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Here's the thing about emotions – they need to be acknowledged. Knowing how we feel and what to do about it enables us to take care of ourselves and other people. Our feelings give us important information, even the negative ones.
In this post about how to comfort someone who's sad, keep in mind that sadness is telling us we've lost something we love or the hope of something we long for. Sadness reminds us that something is missing and helps to motivate us to reach out for what we need.
It's tempting to ignore something when we don't know what to do about it, but if someone we care about is sad and we avoid them or pretend we don't see it, they're likely to feel more alone.
Why is the Ability to Comfort Someone So Important?
Knowing how to comfort people is an important skill set. We're in a society where people are struggling with their mental health, and our ability to care for one another is needed to reduce the high levels of anxiety and depression so many struggle with. Even a brief conversation where some care is expressed can be comforting.
Knowing how to give comfort is also key to having stable, healthy relationships. Often, when people are giving their loved ones correction, advice, and their own stories, the loved one is desperately in need of comfort, and won't feel cared for without it.
We owe it to others and to ourselves to be relaxed and confident about how to provide comfort.
Different Reasons Someone May Need Comfort
This could be a long list, right? Here are some common reasons people are sad or grieving:
- A loved one is ill or dying
- They are in conflict with a loved one.
- They have a difficult decision to make that will involve giving something up.
- They've lost something valuable – a job to downsizing, a car to theft, a friendship to a move.
- Something they hoped for hasn't happened.
- They think they've failed.
- A big change is coming.
- They struggle with depression, anxiety, or both.
- They feel isolated.
Knowing why a person is sad gives us a clue as to how we can comfort them.
31 Examples of How to Comfort Someone
1. Tell them what you notice and ask if they're sad.
It's often a relief to the person that you notice something's wrong. Say something like, “You seem down today, are you okay?” That gives them permission to share what's making them sad if they want to.
2. Gently ask them why.
If they do admit to feeling down, asking why without being pushy is another invitation for them to talk about it, which can be healing in itself.
3. Sum up what they said so they know you heard them and you know you understood.
This will reassure them – so few people listen well; it will be a refreshing change.
4. Show empathy.
Empathy means you identify with what it must feel like to be them, in their situation. You can say things like, “Wow, that's a lot to deal with. You must feel overwhelmed,” or “That sounds really sad.”‘
5. Say something to identify with them.
You may not have gone through what they're experiencing, but try to identify with their feelings. Even something as simple as, “If I were you I'd feel really disappointed,” can be comforting.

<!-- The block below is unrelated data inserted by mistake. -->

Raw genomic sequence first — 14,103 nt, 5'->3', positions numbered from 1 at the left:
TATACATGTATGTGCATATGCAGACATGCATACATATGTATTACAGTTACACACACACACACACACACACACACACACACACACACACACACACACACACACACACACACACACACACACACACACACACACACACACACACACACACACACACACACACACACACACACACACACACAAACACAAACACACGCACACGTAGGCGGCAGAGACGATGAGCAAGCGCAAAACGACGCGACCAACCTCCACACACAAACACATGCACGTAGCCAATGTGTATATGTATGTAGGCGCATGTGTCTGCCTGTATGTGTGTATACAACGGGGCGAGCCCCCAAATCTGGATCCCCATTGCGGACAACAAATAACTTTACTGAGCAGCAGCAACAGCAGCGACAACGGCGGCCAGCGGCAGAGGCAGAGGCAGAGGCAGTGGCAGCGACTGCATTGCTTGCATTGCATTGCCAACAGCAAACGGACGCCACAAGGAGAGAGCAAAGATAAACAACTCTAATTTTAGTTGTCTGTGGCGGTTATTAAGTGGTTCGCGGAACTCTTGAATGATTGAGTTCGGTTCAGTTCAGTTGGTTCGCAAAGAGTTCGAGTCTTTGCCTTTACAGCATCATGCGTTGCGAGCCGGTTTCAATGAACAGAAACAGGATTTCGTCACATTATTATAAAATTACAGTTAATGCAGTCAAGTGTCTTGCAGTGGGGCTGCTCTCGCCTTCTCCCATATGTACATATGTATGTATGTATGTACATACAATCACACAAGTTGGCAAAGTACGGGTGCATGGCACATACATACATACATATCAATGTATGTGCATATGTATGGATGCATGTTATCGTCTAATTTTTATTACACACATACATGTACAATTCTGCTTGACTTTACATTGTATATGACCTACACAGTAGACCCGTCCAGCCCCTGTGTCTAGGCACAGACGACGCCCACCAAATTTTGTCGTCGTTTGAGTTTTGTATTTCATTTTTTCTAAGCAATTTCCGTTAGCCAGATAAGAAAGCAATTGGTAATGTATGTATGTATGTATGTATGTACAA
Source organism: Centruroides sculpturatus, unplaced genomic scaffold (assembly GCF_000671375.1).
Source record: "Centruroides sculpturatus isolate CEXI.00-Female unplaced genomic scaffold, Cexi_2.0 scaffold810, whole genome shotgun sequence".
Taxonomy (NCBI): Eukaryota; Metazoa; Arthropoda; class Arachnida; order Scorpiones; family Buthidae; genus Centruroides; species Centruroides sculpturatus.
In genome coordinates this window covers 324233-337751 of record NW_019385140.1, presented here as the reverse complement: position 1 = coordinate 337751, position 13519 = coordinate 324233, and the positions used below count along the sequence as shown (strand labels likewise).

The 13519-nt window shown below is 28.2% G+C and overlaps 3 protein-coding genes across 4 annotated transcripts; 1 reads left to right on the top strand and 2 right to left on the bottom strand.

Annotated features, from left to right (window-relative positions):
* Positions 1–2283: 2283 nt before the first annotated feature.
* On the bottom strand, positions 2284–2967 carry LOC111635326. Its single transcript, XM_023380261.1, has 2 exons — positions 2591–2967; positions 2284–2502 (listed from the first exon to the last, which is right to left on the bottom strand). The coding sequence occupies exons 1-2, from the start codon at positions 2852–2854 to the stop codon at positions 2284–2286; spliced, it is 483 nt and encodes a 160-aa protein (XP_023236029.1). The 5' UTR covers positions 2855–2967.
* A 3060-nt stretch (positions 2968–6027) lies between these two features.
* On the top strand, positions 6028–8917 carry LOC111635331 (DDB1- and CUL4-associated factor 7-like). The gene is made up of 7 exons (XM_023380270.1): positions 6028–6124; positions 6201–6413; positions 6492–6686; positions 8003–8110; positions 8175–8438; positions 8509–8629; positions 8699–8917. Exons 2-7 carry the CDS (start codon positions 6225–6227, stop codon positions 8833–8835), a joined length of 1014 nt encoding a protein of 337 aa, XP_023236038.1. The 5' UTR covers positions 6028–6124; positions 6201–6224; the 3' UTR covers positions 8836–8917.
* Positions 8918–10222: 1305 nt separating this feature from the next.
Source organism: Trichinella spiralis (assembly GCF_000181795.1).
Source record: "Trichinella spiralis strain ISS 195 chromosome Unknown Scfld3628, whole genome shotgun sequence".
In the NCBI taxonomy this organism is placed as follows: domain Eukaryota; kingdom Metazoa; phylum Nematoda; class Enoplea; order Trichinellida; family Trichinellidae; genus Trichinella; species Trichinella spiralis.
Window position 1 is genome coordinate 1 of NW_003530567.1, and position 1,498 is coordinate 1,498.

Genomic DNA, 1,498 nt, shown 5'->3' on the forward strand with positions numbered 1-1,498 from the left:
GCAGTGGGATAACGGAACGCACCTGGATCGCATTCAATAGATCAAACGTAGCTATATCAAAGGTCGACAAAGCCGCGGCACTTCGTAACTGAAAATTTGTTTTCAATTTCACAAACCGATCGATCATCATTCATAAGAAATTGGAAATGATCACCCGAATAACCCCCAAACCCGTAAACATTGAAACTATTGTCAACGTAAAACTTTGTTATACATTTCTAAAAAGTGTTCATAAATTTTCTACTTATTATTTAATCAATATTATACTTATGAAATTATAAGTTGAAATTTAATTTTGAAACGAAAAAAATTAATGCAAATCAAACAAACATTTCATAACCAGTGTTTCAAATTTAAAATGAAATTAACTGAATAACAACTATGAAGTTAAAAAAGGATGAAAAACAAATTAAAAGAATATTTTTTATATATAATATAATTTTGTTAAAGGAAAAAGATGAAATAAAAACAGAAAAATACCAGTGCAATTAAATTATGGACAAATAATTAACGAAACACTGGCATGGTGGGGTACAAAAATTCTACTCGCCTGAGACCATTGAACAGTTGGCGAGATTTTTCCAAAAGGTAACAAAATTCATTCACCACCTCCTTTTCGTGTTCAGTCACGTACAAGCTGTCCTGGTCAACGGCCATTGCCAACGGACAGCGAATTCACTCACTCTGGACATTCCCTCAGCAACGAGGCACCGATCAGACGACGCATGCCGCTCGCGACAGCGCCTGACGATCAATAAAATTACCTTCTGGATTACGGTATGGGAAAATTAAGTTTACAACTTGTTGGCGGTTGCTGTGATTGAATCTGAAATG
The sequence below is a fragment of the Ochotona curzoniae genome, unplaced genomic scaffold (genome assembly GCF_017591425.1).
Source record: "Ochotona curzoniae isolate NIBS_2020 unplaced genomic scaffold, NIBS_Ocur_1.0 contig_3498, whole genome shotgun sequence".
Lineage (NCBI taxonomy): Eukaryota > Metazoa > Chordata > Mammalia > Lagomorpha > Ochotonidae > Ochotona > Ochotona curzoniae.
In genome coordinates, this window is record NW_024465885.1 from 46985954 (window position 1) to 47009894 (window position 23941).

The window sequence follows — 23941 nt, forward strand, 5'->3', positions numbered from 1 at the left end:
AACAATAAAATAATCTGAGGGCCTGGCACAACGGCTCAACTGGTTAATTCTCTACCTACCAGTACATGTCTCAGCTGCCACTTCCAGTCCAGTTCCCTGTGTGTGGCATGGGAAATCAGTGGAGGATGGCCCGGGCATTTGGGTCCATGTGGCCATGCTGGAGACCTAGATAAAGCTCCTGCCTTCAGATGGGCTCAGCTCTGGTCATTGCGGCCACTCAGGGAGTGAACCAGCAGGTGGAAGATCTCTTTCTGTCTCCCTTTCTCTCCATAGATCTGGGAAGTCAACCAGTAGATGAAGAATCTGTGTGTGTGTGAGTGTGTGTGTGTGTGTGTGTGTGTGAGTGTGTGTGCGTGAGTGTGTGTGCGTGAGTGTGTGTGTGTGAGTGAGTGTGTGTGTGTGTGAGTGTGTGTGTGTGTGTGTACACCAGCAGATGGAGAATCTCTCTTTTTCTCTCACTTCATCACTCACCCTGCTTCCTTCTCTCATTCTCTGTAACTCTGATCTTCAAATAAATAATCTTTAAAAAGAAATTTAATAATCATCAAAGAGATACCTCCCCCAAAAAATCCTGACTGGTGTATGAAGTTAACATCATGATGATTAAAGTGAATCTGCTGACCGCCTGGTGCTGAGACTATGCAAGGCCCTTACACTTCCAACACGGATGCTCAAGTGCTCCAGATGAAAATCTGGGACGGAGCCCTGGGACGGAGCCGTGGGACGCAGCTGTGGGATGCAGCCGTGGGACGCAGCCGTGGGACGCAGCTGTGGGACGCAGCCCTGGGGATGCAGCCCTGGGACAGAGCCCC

6. Tell them how sorry you are that they are going through this.
Often we feel really bad for people, but we don't know what to say. When you let them know you wish things were better for them, they feel cared for.
7. Find out if it's situational or persistent.
Some people are only sad when something bad has happened – like the death of someone close, a divorce, or a job loss. If that's the case with the person you're talking to, then that's probably what they'll want to share with you. Telling people what we're going through helps us process it so we can move on. But some people have a chronic struggle with sadness as part of depression or a traumatic past. There's no quick fix. It always helps to be a good listener, and give some of the responses we've already mentioned.
However, it's also important for us not to feel the burden to fix things for someone who's had a lot of suffering. We can be a compassionate, positive influence in their lives, but it's up to them to manage an ongoing mental health problem.
8. Say something to show your acceptance of them.
Often, when we open up about what's bothering us, we feel vulnerable, afraid we might be judged, or treated with no compassion. If you can thank them for telling you, or say anything affirming about how they're dealing with their sadness, that will be comforting.
9. Tell them you'll pray for them. If they're open to it, pray on the spot.
Obviously, this won't work with a passionate atheist, but people struggling with sadness are often wondering if there's a God who cares about them, so an offer of prayer can give them a sense of hope.
10. Take them out for coffee or a meal.
Sometimes talking isn't enough, or the sad person doesn't feel like talking. Sometimes just being with someone while they're down can mean more than words. Keep the importance of living in the moment in mind – just being with people where they're at needs to come before anything else.
11. Gift them with a ‘spa day'.
I remember after a really hard time in my life, a niece took me to lunch, and then we both got a professional massage. That massage relaxed me and helped me feel better than I'd felt in a long time.
12. Give them a hug.
Obviously, you want to be respectful if you don't know the person very well, but someone you know may really appreciate a hug. Some people are more comforted by physical touch than by anything else.